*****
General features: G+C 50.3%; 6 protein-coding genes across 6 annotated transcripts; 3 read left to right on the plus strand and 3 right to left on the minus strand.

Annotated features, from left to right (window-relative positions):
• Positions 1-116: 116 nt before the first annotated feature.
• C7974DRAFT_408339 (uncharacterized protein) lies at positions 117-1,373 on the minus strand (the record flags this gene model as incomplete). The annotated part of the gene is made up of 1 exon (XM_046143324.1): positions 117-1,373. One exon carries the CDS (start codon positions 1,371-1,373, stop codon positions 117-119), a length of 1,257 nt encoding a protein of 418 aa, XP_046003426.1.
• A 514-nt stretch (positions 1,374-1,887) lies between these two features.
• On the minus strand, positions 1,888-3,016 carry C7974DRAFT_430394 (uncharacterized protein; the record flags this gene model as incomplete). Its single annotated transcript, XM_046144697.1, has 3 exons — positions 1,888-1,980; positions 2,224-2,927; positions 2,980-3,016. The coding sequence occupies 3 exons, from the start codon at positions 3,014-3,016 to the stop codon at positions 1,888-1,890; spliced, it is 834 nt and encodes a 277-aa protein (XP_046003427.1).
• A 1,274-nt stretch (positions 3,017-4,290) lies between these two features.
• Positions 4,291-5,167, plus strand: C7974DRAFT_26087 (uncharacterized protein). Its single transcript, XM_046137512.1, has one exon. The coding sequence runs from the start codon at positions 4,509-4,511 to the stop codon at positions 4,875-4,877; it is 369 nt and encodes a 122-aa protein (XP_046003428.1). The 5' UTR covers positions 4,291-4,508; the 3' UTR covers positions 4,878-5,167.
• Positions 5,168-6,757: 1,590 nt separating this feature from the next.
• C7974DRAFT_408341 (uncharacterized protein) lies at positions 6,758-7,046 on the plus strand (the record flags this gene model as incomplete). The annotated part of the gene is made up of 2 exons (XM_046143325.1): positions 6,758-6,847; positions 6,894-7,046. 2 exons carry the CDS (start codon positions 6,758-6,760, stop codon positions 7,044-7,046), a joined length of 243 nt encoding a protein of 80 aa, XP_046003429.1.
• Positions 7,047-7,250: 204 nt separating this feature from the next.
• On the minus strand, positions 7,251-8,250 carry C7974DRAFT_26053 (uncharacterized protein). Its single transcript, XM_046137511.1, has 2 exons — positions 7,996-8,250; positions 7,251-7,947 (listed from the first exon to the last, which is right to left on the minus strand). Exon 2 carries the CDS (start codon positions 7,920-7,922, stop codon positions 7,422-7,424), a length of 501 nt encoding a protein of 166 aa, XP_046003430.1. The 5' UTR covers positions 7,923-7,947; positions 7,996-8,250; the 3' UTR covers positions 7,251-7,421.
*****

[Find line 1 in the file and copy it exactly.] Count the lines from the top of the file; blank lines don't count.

General features: G+C 50.3%; 6 protein-coding genes across 6 annotated transcripts; 3 read left to right on the plus strand and 3 right to left on the minus strand.